Liberal discovery is a cornerstone of our modern federal court system and is critical to the proper adjudication of cases on their merits. But liberal discovery, particularly in the electronic discovery era, can quickly become prohibitively expensive to all but the largest players, causing one or both parties to question whether the litigation is worth the cost. In the federal courts, unlike the New York state courts, the tension between litigation on the merits and skyrocketing litigation costs is exacerbated by the absence of an automatic discovery stay while a dispositive motion to dismiss is pending. To combat this issue, we propose amending the Federal Rules of Civil Procedure to comport with the position taken by many state courts, including New York, and the federal Private Securities Litigation Reform Act (PSLRA), and stay all discovery upon the filing of a dispositive motion to dismiss a complaint.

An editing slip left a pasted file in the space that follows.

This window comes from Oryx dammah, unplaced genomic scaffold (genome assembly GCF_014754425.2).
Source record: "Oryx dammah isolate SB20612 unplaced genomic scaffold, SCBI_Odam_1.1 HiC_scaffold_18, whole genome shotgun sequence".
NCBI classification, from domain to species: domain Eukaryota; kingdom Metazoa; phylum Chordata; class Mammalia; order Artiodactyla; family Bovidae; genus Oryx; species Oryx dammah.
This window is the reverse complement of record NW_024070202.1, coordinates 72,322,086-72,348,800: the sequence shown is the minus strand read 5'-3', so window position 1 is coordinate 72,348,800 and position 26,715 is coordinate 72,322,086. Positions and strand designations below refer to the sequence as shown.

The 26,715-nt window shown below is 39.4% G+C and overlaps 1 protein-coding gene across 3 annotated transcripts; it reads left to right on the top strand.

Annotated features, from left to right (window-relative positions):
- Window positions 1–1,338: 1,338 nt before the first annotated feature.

The Current System

Currently, only one rule in the FRCP addresses the timing of discovery. Under Rule 26(d)(1), neither party may “seek discovery from any source before the parties have conferred as required by Rule 26(f)[.]” Once this initial conference is held, parties are free to seek discovery from their adversaries and any other third party, while racking up hundreds of thousands of dollars in attorney fees and vendor costs in the process. With large corporations and small businesses alike becoming more reliant on technology, the increased demand for e-discovery has raised these costs exponentially.

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